Opt-in PR? Can it work? Jeff Davis and Food Fete Think It Can

Opt-in PR? Yes.  A concept where members of the media actually choose to receive information from an agency.  That can’t work!  Why would the media want information?  Ahh….there you go. If what you provide is high-quality, quality, relevant information that helps them do their job and don’t violate the trust you create, they will opt-in.

The concept of opt-in PR exists and actually thrives in a few select areas. Mostly around “showcase events” like ShowStoppers at CES and Pepcom in New York (and at various conferences).  Now Jeff Davis (former colleague from Alexander Communications and fellow Edelman alumnus) is moving the concept beyond opt-in conferences into an opt-in agency.

Jeff has been running the Food Fete events for a few years, where he brings together “gourmet food, beverage and kitchenware products with the food and lifestyle journalists and bloggers who write about them.”  Now, he’s asked media who have attended his events to “opt-in” if they would like to receive information from his food PR firm clients.

According to an article in PR week, so far 165 members of the media have signed up, along with two clients. That is a heck of a start.  Jeff is always looking for new ways to do things in PR. Two years ago he “took a leap of faith,” on his billing. Read about it here.  His latest idea seems like a very good one.  I think it’s going to work out well. And if it doesn’t, don’t worry, Jeff will have another one.

Twitterring the California State Budget and Moving Beyond Geeky into Wonky

For the past six months whenever I have been giving presentations about social media to government groups the questions most often asked involve the use of Twitter.  Twitter is a micro-blogging service that allows you to post short messages (up to 140 characters) to those that “follow” you, or choose to receive your information, and allows you to receive messages from those that you choose to follow.  Think of it like a CB.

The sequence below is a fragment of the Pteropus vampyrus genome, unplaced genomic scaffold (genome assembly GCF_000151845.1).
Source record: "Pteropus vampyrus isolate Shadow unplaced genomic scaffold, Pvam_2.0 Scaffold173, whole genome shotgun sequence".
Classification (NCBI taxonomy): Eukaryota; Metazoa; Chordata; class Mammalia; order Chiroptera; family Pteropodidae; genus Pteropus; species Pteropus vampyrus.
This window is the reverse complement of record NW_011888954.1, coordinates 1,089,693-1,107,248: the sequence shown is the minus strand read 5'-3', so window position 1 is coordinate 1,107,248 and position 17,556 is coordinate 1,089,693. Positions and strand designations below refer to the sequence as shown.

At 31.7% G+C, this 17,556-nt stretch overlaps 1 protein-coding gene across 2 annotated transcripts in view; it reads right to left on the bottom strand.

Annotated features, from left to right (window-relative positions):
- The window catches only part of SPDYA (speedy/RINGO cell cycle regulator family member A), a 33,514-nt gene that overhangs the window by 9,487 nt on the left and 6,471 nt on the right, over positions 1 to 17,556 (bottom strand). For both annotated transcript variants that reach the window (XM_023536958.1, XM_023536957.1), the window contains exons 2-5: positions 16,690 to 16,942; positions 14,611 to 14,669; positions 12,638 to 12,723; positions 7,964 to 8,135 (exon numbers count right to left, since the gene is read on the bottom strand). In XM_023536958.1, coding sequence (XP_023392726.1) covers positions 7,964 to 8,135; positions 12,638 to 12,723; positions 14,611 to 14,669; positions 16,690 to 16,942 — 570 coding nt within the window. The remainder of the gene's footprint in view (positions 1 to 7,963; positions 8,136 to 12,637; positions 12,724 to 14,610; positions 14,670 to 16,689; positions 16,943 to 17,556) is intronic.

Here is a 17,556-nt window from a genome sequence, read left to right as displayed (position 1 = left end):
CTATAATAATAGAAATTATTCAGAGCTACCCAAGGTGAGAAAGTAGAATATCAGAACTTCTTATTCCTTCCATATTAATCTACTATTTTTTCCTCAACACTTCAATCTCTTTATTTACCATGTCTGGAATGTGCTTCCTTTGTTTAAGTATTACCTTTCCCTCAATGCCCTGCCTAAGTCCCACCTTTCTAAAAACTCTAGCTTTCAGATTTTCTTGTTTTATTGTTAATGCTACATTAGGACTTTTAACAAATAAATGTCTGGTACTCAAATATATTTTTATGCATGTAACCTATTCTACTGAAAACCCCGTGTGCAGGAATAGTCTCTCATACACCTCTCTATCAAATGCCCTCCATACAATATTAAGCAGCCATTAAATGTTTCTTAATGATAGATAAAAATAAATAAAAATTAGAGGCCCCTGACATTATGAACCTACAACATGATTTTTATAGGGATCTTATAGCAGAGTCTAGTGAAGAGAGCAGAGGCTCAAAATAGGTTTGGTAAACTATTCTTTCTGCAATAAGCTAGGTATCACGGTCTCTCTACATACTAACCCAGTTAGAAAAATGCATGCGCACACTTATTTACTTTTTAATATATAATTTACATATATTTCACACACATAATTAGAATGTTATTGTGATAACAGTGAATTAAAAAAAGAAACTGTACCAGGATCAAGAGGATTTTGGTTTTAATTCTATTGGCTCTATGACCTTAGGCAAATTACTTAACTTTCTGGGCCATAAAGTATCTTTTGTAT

Twitter has picked up a lot of steam over the last few quarters and during the presidential election moved to at least the consciousness of much of the mainstream as presidential candidates embraced the technology and national news organizations used the service as a way to communicate breaking news.

Here in Sacramento, the recent budget negotiations served to bring the service to the attention of many who had not yet tuned in. the driver seemed to be John Myers of KQED, you can find him on Twitter at http://twitter.com/KQED_CapNotes.

Capitol Weekly has a great article up on how many people started using Twitter during the negotiations.

For more information about Twitter, I recommend watching this incredibly easy to understand video from CommonCraft about the service.

For list of the members of Congress using Twitter, check out TweetCongress.org, and read the recent article in The Economist about the move of Twitter into politics.

Work in or around politics in the Sacramento area and want to learn more about Twitter, drop me a note or even better sign up for an account and follow me http://twitter.com/joshdmorg.

Be flexible

Tough times call for flexibility.  Heck, you should be flexible all the time.  But now it’s a necessity.  At Morgan/Dorado we built our firm on being flexible. It’s part of working with early stage companies.

Sometimes being flexible is about creating products and programs that on the surface seem like they aren’t flexible. Confused? You shouldn’t be.  For example, our Quick Call Retainer (which yes I write about a lot). It’s about a fixed program, at a fixed price, with the option to move and change quickly as needed.

Another local firm has taken this concept a step further. Check out what B2B Communications Group is doing with their fixed-price programs. Very cool stuff. You can read about it at NorCalMarketingNews or check it out on their site, and if you like what you see, tell Red you read about it here first.

People really do love the Snuggie?

You cannot escape the Snuggie. Whether it’s the late night TV-ads, the seemingly ubiquitous newspaper inserts. Whatever it is, it has worked. The Snuggie has crossed over to the mainstream.  By Christmas they had sold more than four million. Check out the results of a search for news of the Snuggie.

image from MSNBC.com
image from MSNBC.com

If you do PR for consumer products, the picture above is just about as good as it gets.  The hosts of “The Today Show,” wearing/using your product.  The only other place for the Snuggie to go now is Oprah.  Who wants to bet that within two weeks we see a picture of Oprah wearing a Snuggie?

The main point is that the Snuggie has crossed over from successful product to a fad.  The next step is to transition from a fad to a long-term successful product.  I would love to offer a formula for how to create a fad, maybe Dr. Fad knows.  But, I will say that watching the rise of the Snuggie has been a lot of fun.

Now a question? Do they have outside PR counsel, or is it all Snuggie?  Anyone?